This judgment of the Supreme Court realizes an analysis of the scope of the principle of registral legitimisation, that forms a part of the principle of registral presumption, and that comes reflected essentially in the Article 38 of the Mortgage Law (“Ley Hipotecaria”).

"For all the legal effects there will be presumed that the proprietary rights recorded in the Register exist and belong to their holder in the form determined by the respective entry. Similarly, there will be presumed that the one who enters the control of the real estate or proprietary rights has the possession of the same ones".

Therefore, this article establishes a presumption " iuris tantum " that, in conformity with the jurisprudence, can be discredited by contradictory proof that evidences the inaccuracy of the entries in the register. In case of reference, the appellant company that seeks an ordinary declarative civil action acquires properties with some boundaries and a surface that was certified in public deed and that coincides with the description in the register and it also exercises the action of declaration of ownership, with the objective of declaring the right of property and the protection of such property, being based on the article 348 of the Spanish Civil Code.

The issue debated in the judgment concerns who must bear the burden of proof, therefore confronting the aforementioned Article 38 of the Mortgae Law with Article 1214 of the Spanish Civil Code, in force at the time when the matter was known in the first instance and therefore the object of the study of this judgment. Since we have previously stated, the principle of registral legitimisation of Article 38 of the Mortgage Law establishes a presumption " iuris tantum " in favour of whom the register gives title, or that which is the same, confers a just and suitable protection upon the holder releasing him from the burden of the proof, rendering truthful all the effects of the proprietary rights as recorded on the Register in the form determined by the entry.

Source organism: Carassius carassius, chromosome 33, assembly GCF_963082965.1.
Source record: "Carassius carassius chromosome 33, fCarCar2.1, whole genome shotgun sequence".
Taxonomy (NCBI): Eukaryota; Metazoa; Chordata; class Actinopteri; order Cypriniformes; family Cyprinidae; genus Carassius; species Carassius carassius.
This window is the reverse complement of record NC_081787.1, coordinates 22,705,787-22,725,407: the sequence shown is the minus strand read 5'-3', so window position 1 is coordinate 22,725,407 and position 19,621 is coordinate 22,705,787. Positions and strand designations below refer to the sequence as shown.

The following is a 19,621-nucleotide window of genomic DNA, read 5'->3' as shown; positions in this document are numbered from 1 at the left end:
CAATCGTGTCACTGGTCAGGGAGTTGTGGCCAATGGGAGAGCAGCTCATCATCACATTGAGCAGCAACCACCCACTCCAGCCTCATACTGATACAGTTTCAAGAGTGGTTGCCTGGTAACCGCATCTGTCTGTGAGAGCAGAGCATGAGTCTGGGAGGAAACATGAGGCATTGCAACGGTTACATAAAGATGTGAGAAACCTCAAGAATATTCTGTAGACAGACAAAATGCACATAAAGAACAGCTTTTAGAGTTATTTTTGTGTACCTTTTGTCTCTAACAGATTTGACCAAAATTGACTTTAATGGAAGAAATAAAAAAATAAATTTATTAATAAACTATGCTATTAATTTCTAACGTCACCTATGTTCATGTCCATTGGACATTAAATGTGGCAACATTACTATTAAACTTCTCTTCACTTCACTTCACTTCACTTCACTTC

For instance, in this case, the principle of registral legitimisation works in the favour of the appellant company, a buyer in good faith, on having trusted the Property Register, and remains released from the burden of proof. As with the previous example, the burden of the proof lies with the party that contradicts the presumption of veracity and accuracy of the entry in the Register.

As already indicated, the Supreme Court in its judgment of 30th November 1991, the aforementioned principle of public faith in the Register protects legal truths, concerning the ownership, existence and extension of the proprietary and real estate rights that are registered and conferring truthful status upon the current entries, but not of absolute form, being able to affirm that the presumption of registral accuracy does not cover merely factual information and circumstances. Thus, the aforementioned presumption of registral accuracy can be discredited by evidencing proof of the inaccuracy of the entry on the Register.

In conclusion, and using the factual matter of the referred judgment as an example, it is possible to affirm that the principle of registral legitimisation does not extend to factual information, as if it were irrigated on unirrigated land or as if it is built or in construction, rather on the other hand it covers the situation and boundaries in such that way a third party only can use irrefutable proof to contest the inaccuracy of the entry on the Register so that he defeats the presumption " iuris tantum ", as mentioned previously, that proclaims the content of the Registers.